Mr. Lawson. Thanks for the entertaining sidebar on science fiction. I assure you that if I could "slip-slide away," it would be tempting to not stay in a reality where the hard-core right wing is in charge.
Regarding your statement that my allegations are not true, I stand by my statements.
Finally, my being part of the solution was to spend about 250 hours engaged in the Kerry campaign prior to the vote. I must disagree that my energy is directed at a negative goal. Thomas Jefferson stated that being critical of the government is a patriot's first duty.
It is not my error that the administration makes it so easy to be critical.
The Dallas City Council will shortly decide whether or not to replace aboveground power poles in the north Dallas intersection with underground power lines.
This proposal has generated some heated discussion. However, a good deal of what has been said is just not accurate.
It does not serve the community to make important public policy decisions on the basis of faulty assumptions. I therefore wish to clarify a few things.
First, this is not only about the physical appearance of the city.
Every power pole that goes away is one less power pole that can be knocked down by an errant driver or taken out of commission by bad weather. For those who remember last winter's extended power outages, this is a not a hypothetical matter.
The second issue has to do with the price tag.
The proposal is to place the power lines underground at the same time that the ground is being ripped open to rebuild the intersection.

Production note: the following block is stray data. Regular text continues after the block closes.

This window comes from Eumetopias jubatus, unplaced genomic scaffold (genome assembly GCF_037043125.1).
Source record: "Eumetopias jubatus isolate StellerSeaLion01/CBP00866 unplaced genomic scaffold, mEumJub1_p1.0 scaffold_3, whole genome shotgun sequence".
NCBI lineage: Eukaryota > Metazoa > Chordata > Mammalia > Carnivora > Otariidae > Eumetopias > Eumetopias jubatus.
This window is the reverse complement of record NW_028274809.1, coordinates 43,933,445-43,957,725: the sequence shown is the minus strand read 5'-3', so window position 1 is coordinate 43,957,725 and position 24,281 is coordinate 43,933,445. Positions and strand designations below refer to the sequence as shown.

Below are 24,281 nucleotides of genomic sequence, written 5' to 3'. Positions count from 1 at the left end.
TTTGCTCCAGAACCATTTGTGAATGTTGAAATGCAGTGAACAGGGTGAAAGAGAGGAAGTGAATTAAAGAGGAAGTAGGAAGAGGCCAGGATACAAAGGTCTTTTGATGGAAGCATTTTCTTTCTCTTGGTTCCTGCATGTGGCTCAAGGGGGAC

Originally, it appeared that by doing both jobs at the same time, the cost of undergrounding could be reduced. But circumstances have changed, and the cost savings no longer apply.
Consequently, the original price tag of $900,000 has increased to $1.2 million. The proposal is to pay for the work by a modest surcharge to electric bills within the city limits.
The additional charge would drop off when the project is completely paid for, in twenty years or so.
This nation came about partly in reaction to "taxation without representation."
That just means we don't believe that people should be forced to pay for something they have no voice in approving. (Just say the words "unfunded mandate" to anyone in state or local government and watch their reaction!)
I have heard it argued in some quarters that "the taxpayers shouldn't have to pay for this." This is a red herring.
If we're going to discuss this, let's be precise about it: this proposal has nothing to do with the taxpayers.
Undergrounding would not be paid for by the city, nor by the taxpayers. It would be paid for by electric ratepayers in the city of Dallas. While the two certainly overlap, they are not one and the same.
Not everyone who pays taxes pays for electricity, and not everyone who pays for electricity pays taxes. It is the ratepayers who will have to foot this bill, and it is they and no one else who should get to determine whether or not the project goes forward.
My own personal belief is that the project should proceed.
Speaking only for myself, I'm willing to foot my share of the bill to make our city a more attractive place to live and work and to assure a safer power supply. But it isn't up to me either.
I urge the electric rate payers of Dallas to make their wishes known to the city council before it decides this question Dec. 6.